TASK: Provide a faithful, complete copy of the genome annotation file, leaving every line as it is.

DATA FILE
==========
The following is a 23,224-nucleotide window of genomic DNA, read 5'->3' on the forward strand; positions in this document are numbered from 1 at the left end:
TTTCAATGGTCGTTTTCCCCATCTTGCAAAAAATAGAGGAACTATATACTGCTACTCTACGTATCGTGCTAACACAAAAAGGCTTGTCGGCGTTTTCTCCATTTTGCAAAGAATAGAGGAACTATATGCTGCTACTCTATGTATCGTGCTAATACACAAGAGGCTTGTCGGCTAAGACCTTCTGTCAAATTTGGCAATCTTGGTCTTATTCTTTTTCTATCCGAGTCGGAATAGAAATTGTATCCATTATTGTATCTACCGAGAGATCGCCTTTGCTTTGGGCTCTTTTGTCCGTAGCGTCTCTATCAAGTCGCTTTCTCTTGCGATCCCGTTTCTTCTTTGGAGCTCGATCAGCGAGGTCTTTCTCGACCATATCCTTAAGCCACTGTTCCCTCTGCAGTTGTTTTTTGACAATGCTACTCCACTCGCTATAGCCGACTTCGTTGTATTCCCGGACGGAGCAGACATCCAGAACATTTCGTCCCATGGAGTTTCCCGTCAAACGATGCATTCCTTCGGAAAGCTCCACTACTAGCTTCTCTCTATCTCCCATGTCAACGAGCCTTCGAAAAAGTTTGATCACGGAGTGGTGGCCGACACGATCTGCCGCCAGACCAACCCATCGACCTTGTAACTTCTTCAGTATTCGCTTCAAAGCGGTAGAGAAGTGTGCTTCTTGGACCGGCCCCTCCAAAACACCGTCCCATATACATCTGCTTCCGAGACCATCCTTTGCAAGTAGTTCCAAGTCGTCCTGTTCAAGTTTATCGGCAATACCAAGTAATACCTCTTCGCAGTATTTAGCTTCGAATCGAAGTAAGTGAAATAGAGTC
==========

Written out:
The following is a 23,224-nucleotide window of genomic DNA, read 5'->3' on the forward strand; positions in this document are numbered from 1 at the left end:
TTTCAATGGTCGTTTTCCCCATCTTGCAAAAAATAGAGGAACTATATACTGCTACTCTACGTATCGTGCTAACACAAAAAGGCTTGTCGGCGTTTTCTCCATTTTGCAAAGAATAGAGGAACTATATGCTGCTACTCTATGTATCGTGCTAATACACAAGAGGCTTGTCGGCTAAGACCTTCTGTCAAATTTGGCAATCTTGGTCTTATTCTTTTTCTATCCGAGTCGGAATAGAAATTGTATCCATTATTGTATCTACCGAGAGATCGCCTTTGCTTTGGGCTCTTTTGTCCGTAGCGTCTCTATCAAGTCGCTTTCTCTTGCGATCCCGTTTCTTCTTTGGAGCTCGATCAGCGAGGTCTTTCTCGACCATATCCTTAAGCCACTGTTCCCTCTGCAGTTGTTTTTTGACAATGCTACTCCACTCGCTATAGCCGACTTCGTTGTATTCCCGGACGGAGCAGACATCCAGAACATTTCGTCCCATGGAGTTTCCCGTCAAACGATGCATTCCTTCGGAAAGCTCCACTACTAGCTTCTCTCTATCTCCCATGTCAACGAGCCTTCGAAAAAGTTTGATCACGGAGTGGTGGCCGACACGATCTGCCGCCAGACCAACCCATCGACCTTGTAACTTCTTCAGTATTCGCTTCAAAGCGGTAGAGAAGTGTGCTTCTTGGACCGGCCCCTCCAAAACACCGTCCCATATACATCTGCTTCCGAGACCATCCTTTGCAAGTAGTTCCAAGTCGTCCTGTTCAAGTTTATCGGCAATACCAAGTAATACCTCTTCGCAGTATTTAGCTTCGAATCGAAGTAAGTGAAATAGAGTC